Compared to a real logic probe we can only sample a few lines at once, only gather a couple of KB of samples at once and can't sample very often (I think 4.77MHz should be possible), but the experiments I care about are all deterministic so we can just repeat the experiment enough times to gather all the data I want. Here's the schematic for the bus sniffer and here's what the board layout looks like:

I've ordered a PCB from BatchPCB (the first time I've actually had a PCB professionally made) so we'll see how it works!

Adventures in CRTC lockstep

Monday, October 1st, 2012

Once I had achieved CGA lockstep, I tried some test programs. This image was made by cycling through the possible palette registers as quickly as possible (i.e. it's running a big unrolled loop of "INC AX; OUT DX,AL" to the palette register):

That worked great, except that in making it I noticed that the pattern wasn't always starting the same way - half the time the first visible scanline had different set of colours. Somehow a bit of state was leaking through my lockstep routine!

After a while I figured out that it was due to the way I was getting the CRTC into lockstep with the CGA and CPU. The smallest frame that the 6845 CRTC can do is two character clocks (1 character by 2 scanlines - a 1 scanline high frame doesn't work with that CRTC). I thought I could get around this by going into high-res mode - then 1 character clock is 1 hchar so a frame would be 1 lchar and we'd be in a known place in the frame once we were in a known place in the CGA cycle.

Have you spotted the problem yet? The problem is that I don't know what the phase relationship is between the CGA clock and the CRTC clock - the first hchar of the frame could be the left or the right hchar within the lchar! And in fact, which it turned out to be was decided at random on startup.

With a bit of fiddling I eventually came up with a way to get the CRTC into lockstep as well. The trick hinges on the fact that if we set up the CRTC parameters so that one of the scanlines is displaying a normal visible image and one is overscan, we can tell which scanline is which by reading the display enable bit of the CGA status register. Then we delay an odd number of lchars if the display enable bit is set one way and an even number of lchars if it's set the other way (it doesn't matter which is which). Because we want to keep the CGA and CPU in lockstep as well, the difference in the codepath lengths must also be a multiple of 3 lchars, so delaying for X lchars one way and X+3 the other works fine.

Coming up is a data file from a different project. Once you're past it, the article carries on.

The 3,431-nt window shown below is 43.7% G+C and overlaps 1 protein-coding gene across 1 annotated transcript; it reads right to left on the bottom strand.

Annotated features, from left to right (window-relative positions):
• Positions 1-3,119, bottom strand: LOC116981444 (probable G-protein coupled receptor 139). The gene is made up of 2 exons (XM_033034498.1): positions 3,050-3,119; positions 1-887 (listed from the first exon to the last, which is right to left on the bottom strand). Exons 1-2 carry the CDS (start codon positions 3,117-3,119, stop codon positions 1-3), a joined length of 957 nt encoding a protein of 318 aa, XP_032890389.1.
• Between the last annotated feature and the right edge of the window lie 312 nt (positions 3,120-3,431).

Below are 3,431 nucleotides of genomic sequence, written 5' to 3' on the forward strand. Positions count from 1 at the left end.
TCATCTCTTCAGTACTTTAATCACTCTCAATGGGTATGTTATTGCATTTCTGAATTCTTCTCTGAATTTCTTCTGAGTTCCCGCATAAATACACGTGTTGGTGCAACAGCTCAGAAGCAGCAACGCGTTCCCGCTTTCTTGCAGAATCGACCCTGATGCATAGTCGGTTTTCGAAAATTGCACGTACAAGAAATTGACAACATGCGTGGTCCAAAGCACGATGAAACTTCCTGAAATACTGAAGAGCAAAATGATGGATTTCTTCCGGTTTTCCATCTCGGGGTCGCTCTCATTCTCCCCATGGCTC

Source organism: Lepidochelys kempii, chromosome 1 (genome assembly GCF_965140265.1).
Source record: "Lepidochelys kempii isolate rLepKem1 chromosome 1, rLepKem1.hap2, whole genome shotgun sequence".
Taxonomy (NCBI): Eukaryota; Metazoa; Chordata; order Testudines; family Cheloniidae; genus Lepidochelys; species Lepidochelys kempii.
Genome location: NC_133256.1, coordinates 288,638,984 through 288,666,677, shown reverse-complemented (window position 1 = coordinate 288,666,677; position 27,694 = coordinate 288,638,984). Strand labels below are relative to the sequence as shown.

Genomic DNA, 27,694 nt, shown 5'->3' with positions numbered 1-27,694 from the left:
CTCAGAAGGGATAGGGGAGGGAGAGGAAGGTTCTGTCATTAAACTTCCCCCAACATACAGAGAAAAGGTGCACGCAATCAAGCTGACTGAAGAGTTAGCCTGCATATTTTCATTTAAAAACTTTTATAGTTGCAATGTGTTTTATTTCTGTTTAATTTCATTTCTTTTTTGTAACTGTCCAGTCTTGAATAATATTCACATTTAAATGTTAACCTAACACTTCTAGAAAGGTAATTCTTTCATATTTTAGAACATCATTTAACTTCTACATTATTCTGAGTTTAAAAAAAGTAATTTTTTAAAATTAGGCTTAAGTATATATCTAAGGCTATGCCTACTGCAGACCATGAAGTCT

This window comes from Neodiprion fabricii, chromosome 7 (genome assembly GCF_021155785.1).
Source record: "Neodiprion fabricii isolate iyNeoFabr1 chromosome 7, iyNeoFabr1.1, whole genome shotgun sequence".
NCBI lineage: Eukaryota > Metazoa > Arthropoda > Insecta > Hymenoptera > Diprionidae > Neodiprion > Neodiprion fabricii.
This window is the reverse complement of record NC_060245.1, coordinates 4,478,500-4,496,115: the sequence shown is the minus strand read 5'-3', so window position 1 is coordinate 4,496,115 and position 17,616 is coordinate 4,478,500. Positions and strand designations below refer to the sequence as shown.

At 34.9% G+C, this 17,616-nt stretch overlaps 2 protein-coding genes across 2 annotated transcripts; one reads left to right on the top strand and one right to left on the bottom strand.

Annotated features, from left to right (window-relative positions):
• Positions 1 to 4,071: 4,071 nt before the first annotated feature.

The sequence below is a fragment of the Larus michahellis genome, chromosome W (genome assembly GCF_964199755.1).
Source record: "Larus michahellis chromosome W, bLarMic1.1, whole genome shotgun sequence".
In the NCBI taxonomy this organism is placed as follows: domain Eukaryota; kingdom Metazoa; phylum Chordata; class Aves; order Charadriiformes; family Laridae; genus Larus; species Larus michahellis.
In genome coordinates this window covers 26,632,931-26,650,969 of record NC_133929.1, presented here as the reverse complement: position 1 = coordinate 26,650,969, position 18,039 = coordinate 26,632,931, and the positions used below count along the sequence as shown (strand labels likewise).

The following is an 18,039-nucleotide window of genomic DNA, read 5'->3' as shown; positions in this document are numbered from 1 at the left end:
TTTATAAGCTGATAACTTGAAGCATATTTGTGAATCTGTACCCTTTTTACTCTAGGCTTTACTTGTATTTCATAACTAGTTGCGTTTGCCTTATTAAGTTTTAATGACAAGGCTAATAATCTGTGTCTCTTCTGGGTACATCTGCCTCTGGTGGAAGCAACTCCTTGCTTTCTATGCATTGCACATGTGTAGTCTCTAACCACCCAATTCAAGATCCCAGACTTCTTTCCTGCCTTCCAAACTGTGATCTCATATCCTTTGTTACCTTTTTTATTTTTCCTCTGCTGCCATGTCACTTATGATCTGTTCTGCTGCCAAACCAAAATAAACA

That's about all there is to it. The full lockstep routine is on github. Once lockstep is entered it'll persist until you wait for a time that depends on an external event (such as reading from disk/serial/parallel/ethernet/joystick or waiting for a keystroke). That doesn't mean that lockstep mode games and trackmos are impossible, though. The keyboard can be read by polling (pretty much all PC software directly or indirectly uses an interrupt for keyboard access but it isn't compulsary and I've done it by polling a few times). You just have to make sure the code paths are the same length no matter whether a key was pressed or not and no matter which key was pressed if there is one, which can be done by adding suitable delays. Disk access is a bit more difficult, since there's going to be a DMA bus access at some unpredictable point, and after it's happened you'll be out of lockstep. I think the solution is to HLT after the disk access is complete and restart execution on a timer interrupt. In the event that lockstep between CGA and PIT isn't possible, regaining lockstep once the timer interrupt has occurred should be possible by delaying for N ccycles for some N between 0 and 15 and a CGA memory access. Another possible way is to make sure the CPU is running code that is either:

  1. BIU-bound with no wait states, or